The Green Army

Environmental consciousness hits the Pentagon


| July/August 1998


You don't have to be a member of Greenpeace to be an environmental activist these days. From homeowners composting their grass clippings to business leaders promoting eco-friendly manufacturing, lots of regular folks are pitching in. Who's next? Believe it or not, it's the defense industry.

Under pressure to cut toxic releases in half before the year 2000, the U.S. Department of Defense is hard at work developing more 'environmentally friendly' munitions and weapons, according to Leora Broydo in Mother Jones (March/April 1998). The results: nontoxic metal alternatives to traditional lead bullets, missiles with increased emissions controls, and exterior coating for fighter planes that reduces the need for paint strippers and other hazardous chemicals.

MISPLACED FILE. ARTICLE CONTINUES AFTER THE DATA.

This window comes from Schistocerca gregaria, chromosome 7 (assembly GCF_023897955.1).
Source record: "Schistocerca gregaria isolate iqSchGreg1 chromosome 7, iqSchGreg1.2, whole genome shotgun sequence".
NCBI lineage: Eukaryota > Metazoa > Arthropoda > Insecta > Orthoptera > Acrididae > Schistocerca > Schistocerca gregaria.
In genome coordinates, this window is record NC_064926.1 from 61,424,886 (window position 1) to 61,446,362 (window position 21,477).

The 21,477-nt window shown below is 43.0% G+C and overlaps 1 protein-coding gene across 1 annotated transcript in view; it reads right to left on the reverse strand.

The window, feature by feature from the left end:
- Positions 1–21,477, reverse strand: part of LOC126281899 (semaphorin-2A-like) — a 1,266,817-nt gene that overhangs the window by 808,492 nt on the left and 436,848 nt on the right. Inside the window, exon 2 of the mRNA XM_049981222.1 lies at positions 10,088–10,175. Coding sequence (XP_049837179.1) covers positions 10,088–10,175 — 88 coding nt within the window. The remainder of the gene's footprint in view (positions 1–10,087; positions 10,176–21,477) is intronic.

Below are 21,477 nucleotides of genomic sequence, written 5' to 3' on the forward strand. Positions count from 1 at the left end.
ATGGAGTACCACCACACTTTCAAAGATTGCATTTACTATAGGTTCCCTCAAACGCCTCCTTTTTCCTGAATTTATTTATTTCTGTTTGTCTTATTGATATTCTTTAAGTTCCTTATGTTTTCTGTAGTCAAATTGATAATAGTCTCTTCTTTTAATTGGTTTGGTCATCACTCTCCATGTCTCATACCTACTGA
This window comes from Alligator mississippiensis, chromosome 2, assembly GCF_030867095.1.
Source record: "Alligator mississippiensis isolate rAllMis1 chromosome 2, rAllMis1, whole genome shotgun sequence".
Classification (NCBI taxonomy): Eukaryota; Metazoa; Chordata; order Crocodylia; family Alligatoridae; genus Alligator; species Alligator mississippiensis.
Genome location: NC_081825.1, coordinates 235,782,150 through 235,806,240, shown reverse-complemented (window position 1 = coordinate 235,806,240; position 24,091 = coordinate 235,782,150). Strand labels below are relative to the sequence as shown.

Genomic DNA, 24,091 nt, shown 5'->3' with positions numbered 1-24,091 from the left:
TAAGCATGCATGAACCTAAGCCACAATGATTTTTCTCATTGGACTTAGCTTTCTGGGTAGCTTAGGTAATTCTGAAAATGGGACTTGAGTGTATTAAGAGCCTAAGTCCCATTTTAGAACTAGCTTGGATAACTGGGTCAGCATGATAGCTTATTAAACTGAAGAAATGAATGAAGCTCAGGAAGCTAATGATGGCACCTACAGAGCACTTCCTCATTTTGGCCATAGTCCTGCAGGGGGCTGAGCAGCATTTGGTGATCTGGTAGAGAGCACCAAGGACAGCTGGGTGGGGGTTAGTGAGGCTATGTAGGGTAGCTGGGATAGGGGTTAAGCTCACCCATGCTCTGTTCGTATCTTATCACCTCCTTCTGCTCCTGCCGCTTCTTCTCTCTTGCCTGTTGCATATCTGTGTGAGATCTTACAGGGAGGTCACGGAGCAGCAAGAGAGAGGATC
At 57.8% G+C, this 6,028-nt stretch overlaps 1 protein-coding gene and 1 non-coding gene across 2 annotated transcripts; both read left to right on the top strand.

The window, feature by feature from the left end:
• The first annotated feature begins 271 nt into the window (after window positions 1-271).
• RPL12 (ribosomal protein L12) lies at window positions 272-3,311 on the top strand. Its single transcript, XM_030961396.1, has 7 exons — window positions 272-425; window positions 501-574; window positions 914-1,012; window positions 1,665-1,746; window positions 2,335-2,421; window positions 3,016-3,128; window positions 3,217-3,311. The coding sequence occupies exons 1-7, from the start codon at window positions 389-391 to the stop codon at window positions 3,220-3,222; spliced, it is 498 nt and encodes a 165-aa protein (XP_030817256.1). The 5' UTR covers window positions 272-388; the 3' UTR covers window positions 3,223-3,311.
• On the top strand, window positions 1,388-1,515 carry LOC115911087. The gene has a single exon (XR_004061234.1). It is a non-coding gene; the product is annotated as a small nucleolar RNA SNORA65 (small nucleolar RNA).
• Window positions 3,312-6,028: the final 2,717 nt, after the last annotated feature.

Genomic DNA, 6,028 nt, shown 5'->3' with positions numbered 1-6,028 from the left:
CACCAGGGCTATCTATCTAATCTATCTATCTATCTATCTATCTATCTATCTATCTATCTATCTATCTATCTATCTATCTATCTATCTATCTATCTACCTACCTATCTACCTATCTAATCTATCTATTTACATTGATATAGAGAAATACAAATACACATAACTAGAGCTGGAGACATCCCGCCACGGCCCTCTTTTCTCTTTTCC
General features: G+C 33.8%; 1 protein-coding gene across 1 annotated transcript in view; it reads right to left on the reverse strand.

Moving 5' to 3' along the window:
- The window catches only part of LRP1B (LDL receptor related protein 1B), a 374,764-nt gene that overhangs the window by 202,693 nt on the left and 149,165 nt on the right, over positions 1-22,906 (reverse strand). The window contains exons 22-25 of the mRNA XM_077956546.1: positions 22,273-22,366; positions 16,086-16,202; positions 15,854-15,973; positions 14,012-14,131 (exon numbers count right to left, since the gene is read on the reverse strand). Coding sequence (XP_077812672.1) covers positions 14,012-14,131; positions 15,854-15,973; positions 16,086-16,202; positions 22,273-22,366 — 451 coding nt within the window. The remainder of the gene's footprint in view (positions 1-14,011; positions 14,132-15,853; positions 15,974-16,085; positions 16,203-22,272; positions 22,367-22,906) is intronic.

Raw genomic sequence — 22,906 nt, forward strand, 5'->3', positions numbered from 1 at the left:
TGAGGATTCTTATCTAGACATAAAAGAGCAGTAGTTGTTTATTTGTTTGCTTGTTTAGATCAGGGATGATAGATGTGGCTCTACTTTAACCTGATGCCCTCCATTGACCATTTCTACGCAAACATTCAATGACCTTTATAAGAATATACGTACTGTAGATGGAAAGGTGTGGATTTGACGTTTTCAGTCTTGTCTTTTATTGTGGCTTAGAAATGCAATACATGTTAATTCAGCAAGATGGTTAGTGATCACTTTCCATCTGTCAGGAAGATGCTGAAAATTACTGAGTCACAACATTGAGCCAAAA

This new approach is 'greener' than you may think: The push for more environmentally friendly weapons can actually save the government serious money. Using lead-free bullets, for instance, could cut the amount of money the army spends cleaning lead-contaminated soil from its 1,870 small-arms firing ranges by some $20 million a year.

But while the new weapons may help keep the planet healthy, they'll still be as lethal as ever. As one Pentagon official puts it, 'None of these efforts to green our weapons will reduce their performance.'














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